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© 1974 Society of Cosmetic Chemists
Journal of the Society of Cosmetic Chemists, Vol. 25, No. 5, 271-281

Current Perspectives on Aerosol Toxicity
Charles O'Connor Ward



The TOXICITY of cosmetic, household, or personal product AEROSOLS is primarily the result of either deliberate abuse or allergic reactions to one or more of the ingredients. Hair sprays, antiperspirants, deodorants, and feminine hygiene sprays, among others, have been reported to produce toxic reactions in some users. A review of the published experimental and clinical data does not substantiate the contention that, when used as directed, they are hazardous. It is true, for instance, that the fluorocarbon PROPELLANTS, in experimental situations, can sensitize the myocardium to catecholamine-induced arrhythmias and thus produce a situation detrimental to the user, but not in the amounts to which the consumer is ordinarily exposed. The differences between toxicity, the inherent ability to produce undesirable alterations in biological tissue, and HAZARD, the likelihood that toxicity will occur, may explain the case for aerosol products. The potential for toxicity of properly packaged cosmetic, household, and personal product aerosols is present; the hazard is small under conditions of normal use.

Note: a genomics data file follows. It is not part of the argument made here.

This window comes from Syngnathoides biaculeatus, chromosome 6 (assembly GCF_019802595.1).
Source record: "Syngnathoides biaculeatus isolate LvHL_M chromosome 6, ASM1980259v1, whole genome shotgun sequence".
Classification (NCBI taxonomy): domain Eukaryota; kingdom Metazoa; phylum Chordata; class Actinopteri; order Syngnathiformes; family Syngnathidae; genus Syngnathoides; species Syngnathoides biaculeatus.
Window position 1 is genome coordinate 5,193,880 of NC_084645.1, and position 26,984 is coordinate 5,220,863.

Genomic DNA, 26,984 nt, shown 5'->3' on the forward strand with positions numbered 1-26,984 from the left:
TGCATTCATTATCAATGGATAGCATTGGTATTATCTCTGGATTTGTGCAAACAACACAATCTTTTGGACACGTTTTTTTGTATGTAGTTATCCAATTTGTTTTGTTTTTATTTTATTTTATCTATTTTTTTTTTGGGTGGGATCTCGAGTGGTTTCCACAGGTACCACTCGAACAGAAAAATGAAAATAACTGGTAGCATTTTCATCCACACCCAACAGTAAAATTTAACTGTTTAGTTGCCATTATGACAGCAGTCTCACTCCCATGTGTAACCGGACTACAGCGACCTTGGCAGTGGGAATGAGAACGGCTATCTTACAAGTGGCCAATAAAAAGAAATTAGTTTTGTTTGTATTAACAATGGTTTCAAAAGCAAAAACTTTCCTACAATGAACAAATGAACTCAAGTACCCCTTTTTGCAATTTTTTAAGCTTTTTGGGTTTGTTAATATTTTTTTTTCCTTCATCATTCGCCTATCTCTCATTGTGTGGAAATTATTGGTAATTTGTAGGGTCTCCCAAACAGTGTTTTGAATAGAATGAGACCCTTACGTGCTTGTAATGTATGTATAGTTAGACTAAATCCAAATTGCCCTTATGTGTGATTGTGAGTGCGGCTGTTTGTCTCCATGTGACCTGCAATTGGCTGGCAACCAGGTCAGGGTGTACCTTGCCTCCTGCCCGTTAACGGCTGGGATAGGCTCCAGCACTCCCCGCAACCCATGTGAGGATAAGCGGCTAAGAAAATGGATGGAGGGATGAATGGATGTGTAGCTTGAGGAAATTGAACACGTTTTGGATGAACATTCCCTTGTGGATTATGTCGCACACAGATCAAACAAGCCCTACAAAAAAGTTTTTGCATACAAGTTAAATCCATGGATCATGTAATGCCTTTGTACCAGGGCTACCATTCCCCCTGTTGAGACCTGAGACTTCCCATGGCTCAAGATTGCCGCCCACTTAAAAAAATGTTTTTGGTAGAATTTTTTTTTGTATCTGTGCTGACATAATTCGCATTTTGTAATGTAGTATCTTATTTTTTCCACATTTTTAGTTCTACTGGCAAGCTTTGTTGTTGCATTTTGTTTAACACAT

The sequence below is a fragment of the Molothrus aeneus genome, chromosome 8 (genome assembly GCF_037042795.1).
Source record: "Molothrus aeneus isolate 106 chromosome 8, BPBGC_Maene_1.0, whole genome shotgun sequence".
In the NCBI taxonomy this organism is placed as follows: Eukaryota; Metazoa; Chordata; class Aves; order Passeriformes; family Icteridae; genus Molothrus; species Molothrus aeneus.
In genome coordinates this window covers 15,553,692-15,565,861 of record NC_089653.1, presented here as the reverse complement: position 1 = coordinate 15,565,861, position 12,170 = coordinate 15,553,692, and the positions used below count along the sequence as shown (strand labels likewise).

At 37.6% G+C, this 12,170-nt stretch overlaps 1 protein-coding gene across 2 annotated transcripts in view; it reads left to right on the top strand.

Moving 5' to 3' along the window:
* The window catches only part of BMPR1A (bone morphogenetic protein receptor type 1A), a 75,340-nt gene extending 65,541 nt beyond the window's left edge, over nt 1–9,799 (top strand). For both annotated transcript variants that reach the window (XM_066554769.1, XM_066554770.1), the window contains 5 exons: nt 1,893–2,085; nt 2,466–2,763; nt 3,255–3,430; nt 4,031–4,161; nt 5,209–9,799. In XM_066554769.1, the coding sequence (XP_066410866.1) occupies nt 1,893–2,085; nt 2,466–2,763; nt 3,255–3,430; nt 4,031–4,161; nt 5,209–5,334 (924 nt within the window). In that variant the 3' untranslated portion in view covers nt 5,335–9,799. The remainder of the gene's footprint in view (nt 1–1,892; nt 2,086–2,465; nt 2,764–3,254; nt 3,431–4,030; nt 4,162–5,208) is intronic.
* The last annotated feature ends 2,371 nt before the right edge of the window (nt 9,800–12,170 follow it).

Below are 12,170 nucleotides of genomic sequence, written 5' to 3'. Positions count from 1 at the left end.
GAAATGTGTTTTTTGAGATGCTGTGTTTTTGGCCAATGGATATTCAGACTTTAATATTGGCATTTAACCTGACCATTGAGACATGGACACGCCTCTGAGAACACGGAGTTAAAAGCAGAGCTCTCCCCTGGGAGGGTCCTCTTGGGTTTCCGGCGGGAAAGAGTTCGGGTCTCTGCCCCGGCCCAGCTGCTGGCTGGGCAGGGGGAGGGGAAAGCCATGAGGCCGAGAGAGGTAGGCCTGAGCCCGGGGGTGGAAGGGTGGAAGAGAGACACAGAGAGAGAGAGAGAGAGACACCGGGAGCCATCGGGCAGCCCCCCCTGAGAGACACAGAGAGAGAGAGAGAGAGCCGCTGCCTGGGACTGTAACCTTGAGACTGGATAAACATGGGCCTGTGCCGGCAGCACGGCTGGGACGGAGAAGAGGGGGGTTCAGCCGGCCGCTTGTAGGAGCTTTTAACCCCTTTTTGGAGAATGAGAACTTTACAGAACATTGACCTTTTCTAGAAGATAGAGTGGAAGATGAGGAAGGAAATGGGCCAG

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© 1974 Society of Cosmetic Chemists
Journal of the Society of Cosmetic Chemists